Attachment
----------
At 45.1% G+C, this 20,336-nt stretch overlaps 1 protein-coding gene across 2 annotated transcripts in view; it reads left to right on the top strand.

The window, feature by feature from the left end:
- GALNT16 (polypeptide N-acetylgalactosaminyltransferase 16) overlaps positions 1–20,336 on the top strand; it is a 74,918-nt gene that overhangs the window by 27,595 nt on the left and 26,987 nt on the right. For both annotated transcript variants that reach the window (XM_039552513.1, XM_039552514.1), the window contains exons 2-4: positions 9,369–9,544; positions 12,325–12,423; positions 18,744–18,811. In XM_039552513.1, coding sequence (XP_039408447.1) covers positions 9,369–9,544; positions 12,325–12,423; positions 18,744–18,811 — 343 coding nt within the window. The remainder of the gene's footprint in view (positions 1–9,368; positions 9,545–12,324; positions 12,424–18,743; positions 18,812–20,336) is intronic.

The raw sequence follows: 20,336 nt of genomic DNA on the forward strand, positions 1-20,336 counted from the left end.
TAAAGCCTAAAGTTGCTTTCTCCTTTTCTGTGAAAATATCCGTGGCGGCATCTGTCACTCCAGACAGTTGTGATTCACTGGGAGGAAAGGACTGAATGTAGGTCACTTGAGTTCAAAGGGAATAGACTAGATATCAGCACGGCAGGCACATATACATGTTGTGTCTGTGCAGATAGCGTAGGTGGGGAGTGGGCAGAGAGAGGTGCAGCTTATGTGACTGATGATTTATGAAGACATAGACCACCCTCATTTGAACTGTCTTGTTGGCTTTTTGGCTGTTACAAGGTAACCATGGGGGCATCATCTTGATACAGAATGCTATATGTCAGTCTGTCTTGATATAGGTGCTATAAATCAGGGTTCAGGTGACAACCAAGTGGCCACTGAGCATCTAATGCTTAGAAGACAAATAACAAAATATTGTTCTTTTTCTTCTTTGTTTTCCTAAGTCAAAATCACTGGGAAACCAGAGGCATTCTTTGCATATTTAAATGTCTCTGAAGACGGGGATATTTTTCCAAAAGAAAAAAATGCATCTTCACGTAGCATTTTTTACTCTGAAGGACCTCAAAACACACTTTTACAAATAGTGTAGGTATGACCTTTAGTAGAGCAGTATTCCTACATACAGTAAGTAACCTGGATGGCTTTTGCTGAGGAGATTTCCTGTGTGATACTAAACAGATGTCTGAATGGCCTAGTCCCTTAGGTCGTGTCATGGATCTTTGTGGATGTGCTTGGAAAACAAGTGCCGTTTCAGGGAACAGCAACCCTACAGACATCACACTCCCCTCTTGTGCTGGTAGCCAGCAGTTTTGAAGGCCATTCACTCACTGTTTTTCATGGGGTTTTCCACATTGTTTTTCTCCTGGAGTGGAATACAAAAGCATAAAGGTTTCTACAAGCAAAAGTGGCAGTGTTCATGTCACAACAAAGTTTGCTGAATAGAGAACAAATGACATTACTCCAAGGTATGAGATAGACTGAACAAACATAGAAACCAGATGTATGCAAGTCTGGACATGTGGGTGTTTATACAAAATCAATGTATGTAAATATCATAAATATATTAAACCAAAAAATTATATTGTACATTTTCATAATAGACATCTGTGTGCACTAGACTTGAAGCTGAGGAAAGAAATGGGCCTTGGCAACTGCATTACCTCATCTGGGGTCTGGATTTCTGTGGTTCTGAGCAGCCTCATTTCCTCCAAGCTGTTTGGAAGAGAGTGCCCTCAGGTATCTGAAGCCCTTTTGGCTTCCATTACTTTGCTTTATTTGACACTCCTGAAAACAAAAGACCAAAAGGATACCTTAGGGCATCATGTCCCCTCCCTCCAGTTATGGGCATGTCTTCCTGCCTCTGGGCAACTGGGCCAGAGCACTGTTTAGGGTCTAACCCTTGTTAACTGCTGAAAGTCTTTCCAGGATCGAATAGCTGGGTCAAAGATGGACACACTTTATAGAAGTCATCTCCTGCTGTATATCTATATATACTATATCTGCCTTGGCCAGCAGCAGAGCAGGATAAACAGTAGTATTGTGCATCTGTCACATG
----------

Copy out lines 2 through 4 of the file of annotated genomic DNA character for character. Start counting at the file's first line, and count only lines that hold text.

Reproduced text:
The window, feature by feature from the left end:
- GALNT16 (polypeptide N-acetylgalactosaminyltransferase 16) overlaps positions 1–20,336 on the top strand; it is a 74,918-nt gene that overhangs the window by 27,595 nt on the left and 26,987 nt on the right. For both annotated transcript variants that reach the window (XM_039552513.1, XM_039552514.1), the window contains exons 2-4: positions 9,369–9,544; positions 12,325–12,423; positions 18,744–18,811. In XM_039552513.1, coding sequence (XP_039408447.1) covers positions 9,369–9,544; positions 12,325–12,423; positions 18,744–18,811 — 343 coding nt within the window. The remainder of the gene's footprint in view (positions 1–9,368; positions 9,545–12,324; positions 12,424–18,743; positions 18,812–20,336) is intronic.

The raw sequence follows: 20,336 nt of genomic DNA on the forward strand, positions 1-20,336 counted from the left end.